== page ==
• This modeling line is called the regression line of y on x
• The equation of that line is called a regression equation (regression model)
• Typical linear regression analysis provides a prediction of a dependent variable y based on an independent variable x

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Data Models
• Visualization of Regression
• Scatter plot for height versus weight data

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Data Models
• Visualization of Regression
• Scatter plot for height versus weight data

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Simple Linear Regression Analysis
• Sample data and Regression model

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Simple Linear Regression Analysis
• Assumptions
• The observations yi (i = 1, …, N) are random samples and are mutually independent.
• The regression error terms (the difference between the predicted value and the true value) are also mutually independent, with the same distribution (normal distribution with zero mean) and constant variances
• The distribution of the error term is independent of the joint distribution of explanatory variables. It is also assumed that unknown parameters of regression models are constants

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Simple Linear Regression Analysis
• Simple Linear Regression Analysis
• Evaluation of basic statistical characteristics of data
• An estimation of the optimal parameters of a linear model
• Assess of model quality and generalization ability to predict the outcome for new data

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Simple Linear Regression Analysis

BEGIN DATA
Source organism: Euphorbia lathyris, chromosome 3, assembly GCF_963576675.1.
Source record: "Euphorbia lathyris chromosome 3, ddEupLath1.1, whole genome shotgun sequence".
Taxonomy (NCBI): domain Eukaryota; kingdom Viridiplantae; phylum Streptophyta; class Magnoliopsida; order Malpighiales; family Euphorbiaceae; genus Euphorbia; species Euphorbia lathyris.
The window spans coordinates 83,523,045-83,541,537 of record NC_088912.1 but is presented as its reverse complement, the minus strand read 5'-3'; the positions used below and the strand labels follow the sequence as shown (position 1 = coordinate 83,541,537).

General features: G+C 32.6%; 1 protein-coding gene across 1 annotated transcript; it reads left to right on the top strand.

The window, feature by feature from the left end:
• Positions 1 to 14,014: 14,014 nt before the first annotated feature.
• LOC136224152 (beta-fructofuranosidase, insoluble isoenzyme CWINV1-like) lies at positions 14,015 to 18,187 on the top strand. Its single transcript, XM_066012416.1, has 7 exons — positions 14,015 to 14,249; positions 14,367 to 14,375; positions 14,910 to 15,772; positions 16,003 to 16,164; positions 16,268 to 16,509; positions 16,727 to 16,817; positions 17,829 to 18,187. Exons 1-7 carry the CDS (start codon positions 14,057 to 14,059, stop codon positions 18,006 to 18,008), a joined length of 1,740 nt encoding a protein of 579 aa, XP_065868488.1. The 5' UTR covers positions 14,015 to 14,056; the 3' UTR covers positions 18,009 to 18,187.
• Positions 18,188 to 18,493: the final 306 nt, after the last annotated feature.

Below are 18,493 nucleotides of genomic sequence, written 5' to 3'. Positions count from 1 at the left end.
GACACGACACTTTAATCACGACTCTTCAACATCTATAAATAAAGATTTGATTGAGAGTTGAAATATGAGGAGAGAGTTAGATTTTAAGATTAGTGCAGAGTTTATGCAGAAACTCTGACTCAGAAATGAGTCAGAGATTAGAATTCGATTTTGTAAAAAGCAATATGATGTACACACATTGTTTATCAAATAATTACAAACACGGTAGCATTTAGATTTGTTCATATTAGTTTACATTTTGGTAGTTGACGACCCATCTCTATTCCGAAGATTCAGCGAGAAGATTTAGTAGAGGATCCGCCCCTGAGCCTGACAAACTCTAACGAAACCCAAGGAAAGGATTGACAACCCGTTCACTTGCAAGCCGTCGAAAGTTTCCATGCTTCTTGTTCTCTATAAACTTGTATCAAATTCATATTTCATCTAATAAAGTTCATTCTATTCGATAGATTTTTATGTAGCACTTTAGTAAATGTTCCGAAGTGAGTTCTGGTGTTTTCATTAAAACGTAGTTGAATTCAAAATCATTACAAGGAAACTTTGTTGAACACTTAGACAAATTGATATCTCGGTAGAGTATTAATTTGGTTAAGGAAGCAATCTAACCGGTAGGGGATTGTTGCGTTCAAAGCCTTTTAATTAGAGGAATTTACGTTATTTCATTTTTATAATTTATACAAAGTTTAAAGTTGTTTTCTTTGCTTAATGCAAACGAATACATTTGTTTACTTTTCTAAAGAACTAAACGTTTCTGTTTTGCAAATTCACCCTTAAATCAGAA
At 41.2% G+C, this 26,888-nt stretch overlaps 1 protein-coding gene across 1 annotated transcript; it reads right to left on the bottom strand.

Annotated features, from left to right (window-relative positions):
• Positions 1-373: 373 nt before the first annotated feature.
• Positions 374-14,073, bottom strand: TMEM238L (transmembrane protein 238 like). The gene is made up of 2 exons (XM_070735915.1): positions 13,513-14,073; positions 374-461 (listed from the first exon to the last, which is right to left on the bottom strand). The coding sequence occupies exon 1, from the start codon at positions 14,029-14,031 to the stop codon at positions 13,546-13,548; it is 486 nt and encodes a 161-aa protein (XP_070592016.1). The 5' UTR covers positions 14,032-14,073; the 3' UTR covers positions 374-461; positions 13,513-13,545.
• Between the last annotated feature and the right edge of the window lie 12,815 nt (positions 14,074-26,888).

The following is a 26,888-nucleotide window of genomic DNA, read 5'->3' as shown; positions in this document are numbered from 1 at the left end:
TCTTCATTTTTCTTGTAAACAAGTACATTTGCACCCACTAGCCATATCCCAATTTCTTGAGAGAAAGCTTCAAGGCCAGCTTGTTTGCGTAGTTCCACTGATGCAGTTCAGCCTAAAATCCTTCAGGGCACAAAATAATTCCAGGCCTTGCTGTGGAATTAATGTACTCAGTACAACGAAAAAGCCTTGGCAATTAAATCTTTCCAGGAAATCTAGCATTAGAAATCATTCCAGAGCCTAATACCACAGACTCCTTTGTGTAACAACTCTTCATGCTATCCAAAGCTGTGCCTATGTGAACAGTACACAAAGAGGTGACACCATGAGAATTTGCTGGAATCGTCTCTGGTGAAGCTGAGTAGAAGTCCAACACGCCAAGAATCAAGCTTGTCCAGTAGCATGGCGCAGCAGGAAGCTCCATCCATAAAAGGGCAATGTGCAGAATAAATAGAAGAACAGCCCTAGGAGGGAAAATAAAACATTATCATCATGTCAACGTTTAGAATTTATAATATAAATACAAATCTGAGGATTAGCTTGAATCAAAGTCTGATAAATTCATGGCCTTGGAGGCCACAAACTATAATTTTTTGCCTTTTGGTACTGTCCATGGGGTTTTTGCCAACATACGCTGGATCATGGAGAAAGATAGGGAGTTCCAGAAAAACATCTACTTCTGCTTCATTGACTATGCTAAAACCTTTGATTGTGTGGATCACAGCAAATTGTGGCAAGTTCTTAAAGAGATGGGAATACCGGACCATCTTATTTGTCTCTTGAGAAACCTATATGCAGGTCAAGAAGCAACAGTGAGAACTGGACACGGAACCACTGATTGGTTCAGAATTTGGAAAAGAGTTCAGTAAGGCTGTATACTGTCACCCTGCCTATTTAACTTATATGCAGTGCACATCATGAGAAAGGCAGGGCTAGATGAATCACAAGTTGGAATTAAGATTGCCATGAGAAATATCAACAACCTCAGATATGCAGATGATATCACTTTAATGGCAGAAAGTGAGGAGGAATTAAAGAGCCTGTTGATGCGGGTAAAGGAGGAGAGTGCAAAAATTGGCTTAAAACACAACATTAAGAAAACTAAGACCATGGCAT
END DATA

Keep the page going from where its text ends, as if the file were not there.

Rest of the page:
• Model Structure
• Nonlinear data:
• Generally, a function f(x) could be nonlinear in x:
• Linear form :

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Simple Linear Regression Analysis
• Regression Error (residual error)
• Difference between real-value yi and predicted-value yi,est

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Simple Linear Regression Analysis
• Performance Criterion – Sum of Squared Errors.
• The sum of squared errors performance criterion for multiple regression
• The minimization technique in regression uses as a criterion the sum of squared error - method of least squares or errors (LSE) or, in short, the method of least squares

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Simple Linear Regression Analysis
• Basic Statistical Characteristics of Data
• The mean of N samples
• The variance
• The covariance

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Simple Linear Regression Analysis
• Sum of Squared Variations in y Caused by the Regression Model
• The total sum of squared variations in y
• These formulas are used to define important regression measures (for example, the correlation coefficient)

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Simple Linear Regression Analysis
• Computing Optimal Values of the Regression Model Parameters
• The optimal model parameters values have to be computed based on the given data set and the defined performance criterion
• Methods for estimation of optimal model parameter values
• The analytical offline method
• The analytical recursive offline method
• Searching iteratively optimal model parameters
• Neural network-based regression

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Simple Linear Regression Analysis
• Simple Linear Regression Analysis, Linear Least Squares, and Design of a Model
• The general linear model structure
• The performance criterion
• and performance curve

y = ax (a model with b=0)

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Simple Linear Regression Analysis
• Simple Linear Regression Analysis, Linear Least Squares, and Design of a Model
• The optimal parameters

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Simple Linear Regression Analysis
• Procedure for simple linear regression
• Given: The number N of experimental observations, and the set of the N experimental data points { (xi, yi), i = 1, 2, …, N }
• Compute the statistical characteristics of the data
• Compute the estimates of the model optimal parameters using Equations